Today, Ledyard is home to Foxwoods, one of America’s biggest casinos, and a shining symbol of where gambling gains can elevate a tribe. Meanwhile, Maine’s tribes have continually tried since the early 1990s to find support for a casino, by amending the settlement act to specifically allow gambling.

It hasn’t worked. After Gov. John Baldacci’s predictable veto earlier this year of another bill allowing slots at the bingo palace, Francis blew his stack and threatened to sever tribe-state ties.

“You have consistently blocked every gaming initiative proposed by our Tribes that would provide actual dollars to support critical tribal services,” Francis wrote the governor April 28. “My People have had enough with the State of Maine.”

The gambling bill was only one of three tribal bills that failed. The others were:

• LD 2221, a raft of changes to the settlement act developed by a tribal-state working group, which included tribal exemptions to Maine’s Freedom of Access Act and greater representation for the Houlton Band of Maliseets.

• LD 2036, a transfer of 714 tribal trust acres in Argyle into reservation status, which failed amid concerns the property could be sited for a casino. Craig Sanborn, a tribal housing official, maintains the land is sorely needed for housing, as Indian Island’s last buildable lots are developed.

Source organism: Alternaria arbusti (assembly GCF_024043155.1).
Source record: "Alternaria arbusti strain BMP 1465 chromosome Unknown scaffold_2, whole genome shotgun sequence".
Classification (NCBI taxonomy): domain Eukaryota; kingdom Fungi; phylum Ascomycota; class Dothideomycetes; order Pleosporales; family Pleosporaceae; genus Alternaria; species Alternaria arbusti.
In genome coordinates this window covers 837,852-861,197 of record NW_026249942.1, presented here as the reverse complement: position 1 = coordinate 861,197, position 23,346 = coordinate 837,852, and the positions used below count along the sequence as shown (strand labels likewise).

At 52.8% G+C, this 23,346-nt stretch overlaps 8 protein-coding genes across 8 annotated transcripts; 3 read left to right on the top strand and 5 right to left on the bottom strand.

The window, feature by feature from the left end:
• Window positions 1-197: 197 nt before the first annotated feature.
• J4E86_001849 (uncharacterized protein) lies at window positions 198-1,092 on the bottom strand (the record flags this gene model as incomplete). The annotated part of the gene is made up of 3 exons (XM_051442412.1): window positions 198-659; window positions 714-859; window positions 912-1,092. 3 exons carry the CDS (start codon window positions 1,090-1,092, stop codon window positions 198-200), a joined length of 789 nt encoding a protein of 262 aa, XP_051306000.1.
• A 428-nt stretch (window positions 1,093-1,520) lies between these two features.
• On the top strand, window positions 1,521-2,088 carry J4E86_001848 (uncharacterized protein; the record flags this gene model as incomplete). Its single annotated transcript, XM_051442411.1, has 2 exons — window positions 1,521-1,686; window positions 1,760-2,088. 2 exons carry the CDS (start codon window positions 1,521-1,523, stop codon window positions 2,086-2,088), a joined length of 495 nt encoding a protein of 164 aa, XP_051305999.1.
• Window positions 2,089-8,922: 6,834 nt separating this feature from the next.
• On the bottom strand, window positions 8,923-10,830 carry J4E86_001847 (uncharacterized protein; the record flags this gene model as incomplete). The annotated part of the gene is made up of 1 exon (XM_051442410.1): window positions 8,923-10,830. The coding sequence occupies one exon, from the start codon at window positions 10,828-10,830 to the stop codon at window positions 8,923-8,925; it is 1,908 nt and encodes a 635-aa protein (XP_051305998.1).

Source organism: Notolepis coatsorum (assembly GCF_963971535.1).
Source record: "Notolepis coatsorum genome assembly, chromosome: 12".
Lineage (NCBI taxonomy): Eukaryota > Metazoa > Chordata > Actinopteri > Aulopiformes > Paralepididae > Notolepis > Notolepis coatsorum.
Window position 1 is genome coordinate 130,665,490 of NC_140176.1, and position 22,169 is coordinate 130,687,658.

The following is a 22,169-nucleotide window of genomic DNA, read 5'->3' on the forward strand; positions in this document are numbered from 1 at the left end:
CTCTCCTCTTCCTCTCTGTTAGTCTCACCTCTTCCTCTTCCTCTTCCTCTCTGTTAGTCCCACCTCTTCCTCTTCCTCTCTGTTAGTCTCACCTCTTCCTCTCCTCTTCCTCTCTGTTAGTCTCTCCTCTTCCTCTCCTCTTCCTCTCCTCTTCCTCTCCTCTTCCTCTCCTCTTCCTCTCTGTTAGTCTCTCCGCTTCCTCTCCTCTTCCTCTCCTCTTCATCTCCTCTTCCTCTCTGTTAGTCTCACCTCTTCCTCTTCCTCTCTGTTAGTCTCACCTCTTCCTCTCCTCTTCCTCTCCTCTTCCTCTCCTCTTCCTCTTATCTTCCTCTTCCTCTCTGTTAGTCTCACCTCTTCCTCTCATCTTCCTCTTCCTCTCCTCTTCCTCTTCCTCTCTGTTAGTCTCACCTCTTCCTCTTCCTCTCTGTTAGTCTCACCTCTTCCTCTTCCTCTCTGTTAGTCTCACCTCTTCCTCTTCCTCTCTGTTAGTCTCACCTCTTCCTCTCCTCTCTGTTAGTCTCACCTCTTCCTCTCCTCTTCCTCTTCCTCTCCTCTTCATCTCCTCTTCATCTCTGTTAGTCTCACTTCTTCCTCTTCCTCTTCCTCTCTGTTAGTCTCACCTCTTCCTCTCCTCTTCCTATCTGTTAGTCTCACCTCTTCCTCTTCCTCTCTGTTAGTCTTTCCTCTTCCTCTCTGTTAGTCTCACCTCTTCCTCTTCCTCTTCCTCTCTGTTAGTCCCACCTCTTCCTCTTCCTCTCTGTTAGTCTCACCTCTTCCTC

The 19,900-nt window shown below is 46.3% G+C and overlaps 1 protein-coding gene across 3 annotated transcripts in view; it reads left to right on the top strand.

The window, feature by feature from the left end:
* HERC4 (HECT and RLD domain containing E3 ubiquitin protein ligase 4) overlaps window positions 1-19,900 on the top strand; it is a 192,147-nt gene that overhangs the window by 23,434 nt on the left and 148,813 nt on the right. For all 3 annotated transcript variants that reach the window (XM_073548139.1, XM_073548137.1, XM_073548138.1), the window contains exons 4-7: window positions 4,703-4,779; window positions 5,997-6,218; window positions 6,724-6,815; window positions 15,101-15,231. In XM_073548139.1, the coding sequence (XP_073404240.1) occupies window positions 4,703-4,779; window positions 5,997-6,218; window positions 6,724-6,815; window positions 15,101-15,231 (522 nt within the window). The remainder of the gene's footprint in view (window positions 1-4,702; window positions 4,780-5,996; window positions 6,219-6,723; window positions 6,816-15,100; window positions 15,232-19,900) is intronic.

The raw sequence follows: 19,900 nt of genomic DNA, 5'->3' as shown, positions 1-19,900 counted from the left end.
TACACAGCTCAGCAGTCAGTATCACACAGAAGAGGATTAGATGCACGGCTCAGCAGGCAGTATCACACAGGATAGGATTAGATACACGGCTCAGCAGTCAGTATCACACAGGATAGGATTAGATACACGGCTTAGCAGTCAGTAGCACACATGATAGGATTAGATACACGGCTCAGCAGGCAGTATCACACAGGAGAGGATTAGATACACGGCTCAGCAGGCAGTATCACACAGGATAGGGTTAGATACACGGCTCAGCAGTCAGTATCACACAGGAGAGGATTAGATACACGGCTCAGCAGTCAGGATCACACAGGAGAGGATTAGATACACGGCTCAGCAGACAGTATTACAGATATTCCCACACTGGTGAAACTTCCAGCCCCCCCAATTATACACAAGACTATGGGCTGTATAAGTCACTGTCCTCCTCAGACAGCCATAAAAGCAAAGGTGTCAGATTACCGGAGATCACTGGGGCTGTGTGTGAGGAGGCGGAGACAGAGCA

These setbacks have put the tribes and the Judiciary Committee, which reviews tribal issues, at loggerheads.

Who speaks?

At the center of this stalemate is the Maine Indian Tribal-State Commission, a quasi-governmental agency that has evolved itself into the agitator for tribal causes before lawmakers.

MITSC’s historic role has been mediator and adviser. Now, Paul Bisulca of Oxford, the chairman of MITSC and a Penobscot from Indian Island, is upfront about transforming the agency into an advocacy arm for Maine’s tribes.

But perhaps too upfront.

MITSC’s approach garnered little traction with legislators; its aggressive representatives, Bisulca and John Dieffenbacher-Krall, MITSC’s executive director, has been cited as having done more harm than good.

The MITSC-Judiciary relationship further crumbled when the committee voted 10-0 (plus Rep. Donna Loring, who represents Penobscot Indian Nation) to cut MITSC’s budget by $38,000. MITSC had budgeted $103,000 for 2008, the bulk of which – $87,500 – was slotted as salary for Dieffenbacher-Krall.

With the cuts, Dieffenbacher-Krall’s salary is projected at $53,786 for the 35-hour/week position. Chief Francis, in his letter to the governor, said he couldn’t “communicate the depth of his disgust” about Judiciary’s cut.